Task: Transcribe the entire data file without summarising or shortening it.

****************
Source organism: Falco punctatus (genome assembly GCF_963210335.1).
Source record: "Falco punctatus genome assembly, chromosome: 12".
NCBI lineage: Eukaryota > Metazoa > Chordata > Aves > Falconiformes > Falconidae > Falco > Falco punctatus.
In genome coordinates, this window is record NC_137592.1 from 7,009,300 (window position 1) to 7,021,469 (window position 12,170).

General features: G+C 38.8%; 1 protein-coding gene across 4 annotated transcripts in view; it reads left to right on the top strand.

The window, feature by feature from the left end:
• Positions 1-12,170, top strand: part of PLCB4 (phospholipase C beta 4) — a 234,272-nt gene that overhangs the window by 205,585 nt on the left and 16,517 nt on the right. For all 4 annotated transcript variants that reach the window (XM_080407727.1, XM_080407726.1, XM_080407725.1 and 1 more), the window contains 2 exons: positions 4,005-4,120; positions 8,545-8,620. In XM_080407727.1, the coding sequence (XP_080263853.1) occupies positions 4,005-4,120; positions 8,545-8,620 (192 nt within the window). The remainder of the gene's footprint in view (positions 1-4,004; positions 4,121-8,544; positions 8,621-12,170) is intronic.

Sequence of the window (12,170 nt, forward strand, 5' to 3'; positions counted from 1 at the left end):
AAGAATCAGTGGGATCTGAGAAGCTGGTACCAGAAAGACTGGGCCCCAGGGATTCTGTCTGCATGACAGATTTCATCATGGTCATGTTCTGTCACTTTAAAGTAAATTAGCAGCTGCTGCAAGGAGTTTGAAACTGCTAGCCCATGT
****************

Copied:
Source organism: Falco punctatus (genome assembly GCF_963210335.1).
Source record: "Falco punctatus genome assembly, chromosome: 12".
NCBI lineage: Eukaryota > Metazoa > Chordata > Aves > Falconiformes > Falconidae > Falco > Falco punctatus.
In genome coordinates, this window is record NC_137592.1 from 7,009,300 (window position 1) to 7,021,469 (window position 12,170).

General features: G+C 38.8%; 1 protein-coding gene across 4 annotated transcripts in view; it reads left to right on the top strand.

The window, feature by feature from the left end:
• Positions 1-12,170, top strand: part of PLCB4 (phospholipase C beta 4) — a 234,272-nt gene that overhangs the window by 205,585 nt on the left and 16,517 nt on the right. For all 4 annotated transcript variants that reach the window (XM_080407727.1, XM_080407726.1, XM_080407725.1 and 1 more), the window contains 2 exons: positions 4,005-4,120; positions 8,545-8,620. In XM_080407727.1, the coding sequence (XP_080263853.1) occupies positions 4,005-4,120; positions 8,545-8,620 (192 nt within the window). The remainder of the gene's footprint in view (positions 1-4,004; positions 4,121-8,544; positions 8,621-12,170) is intronic.

Sequence of the window (12,170 nt, forward strand, 5' to 3'; positions counted from 1 at the left end):
AAGAATCAGTGGGATCTGAGAAGCTGGTACCAGAAAGACTGGGCCCCAGGGATTCTGTCTGCATGACAGATTTCATCATGGTCATGTTCTGTCACTTTAAAGTAAATTAGCAGCTGCTGCAAGGAGTTTGAAACTGCTAGCCCATGT